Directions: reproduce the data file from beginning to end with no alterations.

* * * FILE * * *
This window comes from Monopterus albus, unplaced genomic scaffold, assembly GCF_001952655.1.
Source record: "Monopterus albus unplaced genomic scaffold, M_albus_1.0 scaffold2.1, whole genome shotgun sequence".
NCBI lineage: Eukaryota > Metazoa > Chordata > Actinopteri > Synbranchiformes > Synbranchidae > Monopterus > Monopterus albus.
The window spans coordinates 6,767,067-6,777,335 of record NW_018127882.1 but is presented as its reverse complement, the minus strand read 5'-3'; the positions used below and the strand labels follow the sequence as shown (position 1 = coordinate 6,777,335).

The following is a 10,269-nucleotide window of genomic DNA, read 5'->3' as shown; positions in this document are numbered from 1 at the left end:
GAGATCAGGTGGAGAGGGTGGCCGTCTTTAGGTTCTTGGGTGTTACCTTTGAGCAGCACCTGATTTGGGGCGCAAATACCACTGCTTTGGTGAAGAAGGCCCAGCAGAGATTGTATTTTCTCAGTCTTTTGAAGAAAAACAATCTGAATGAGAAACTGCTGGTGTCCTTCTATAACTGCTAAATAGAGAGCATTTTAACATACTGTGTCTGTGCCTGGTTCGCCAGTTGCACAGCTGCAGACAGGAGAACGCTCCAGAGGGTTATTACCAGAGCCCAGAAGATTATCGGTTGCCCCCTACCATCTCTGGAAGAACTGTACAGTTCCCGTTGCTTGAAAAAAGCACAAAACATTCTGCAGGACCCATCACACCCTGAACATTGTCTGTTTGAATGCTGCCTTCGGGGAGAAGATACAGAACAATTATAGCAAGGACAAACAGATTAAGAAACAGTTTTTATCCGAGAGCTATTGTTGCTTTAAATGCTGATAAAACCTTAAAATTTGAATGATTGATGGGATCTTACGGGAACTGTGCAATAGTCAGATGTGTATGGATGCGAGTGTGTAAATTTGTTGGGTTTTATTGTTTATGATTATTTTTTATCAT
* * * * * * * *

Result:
This window comes from Monopterus albus, unplaced genomic scaffold, assembly GCF_001952655.1.
Source record: "Monopterus albus unplaced genomic scaffold, M_albus_1.0 scaffold2.1, whole genome shotgun sequence".
NCBI lineage: Eukaryota > Metazoa > Chordata > Actinopteri > Synbranchiformes > Synbranchidae > Monopterus > Monopterus albus.
The window spans coordinates 6,767,067-6,777,335 of record NW_018127882.1 but is presented as its reverse complement, the minus strand read 5'-3'; the positions used below and the strand labels follow the sequence as shown (position 1 = coordinate 6,777,335).

The following is a 10,269-nucleotide window of genomic DNA, read 5'->3' as shown; positions in this document are numbered from 1 at the left end:
GAGATCAGGTGGAGAGGGTGGCCGTCTTTAGGTTCTTGGGTGTTACCTTTGAGCAGCACCTGATTTGGGGCGCAAATACCACTGCTTTGGTGAAGAAGGCCCAGCAGAGATTGTATTTTCTCAGTCTTTTGAAGAAAAACAATCTGAATGAGAAACTGCTGGTGTCCTTCTATAACTGCTAAATAGAGAGCATTTTAACATACTGTGTCTGTGCCTGGTTCGCCAGTTGCACAGCTGCAGACAGGAGAACGCTCCAGAGGGTTATTACCAGAGCCCAGAAGATTATCGGTTGCCCCCTACCATCTCTGGAAGAACTGTACAGTTCCCGTTGCTTGAAAAAAGCACAAAACATTCTGCAGGACCCATCACACCCTGAACATTGTCTGTTTGAATGCTGCCTTCGGGGAGAAGATACAGAACAATTATAGCAAGGACAAACAGATTAAGAAACAGTTTTTATCCGAGAGCTATTGTTGCTTTAAATGCTGATAAAACCTTAAAATTTGAATGATTGATGGGATCTTACGGGAACTGTGCAATAGTCAGATGTGTATGGATGCGAGTGTGTAAATTTGTTGGGTTTTATTGTTTATGATTATTTTTTATCAT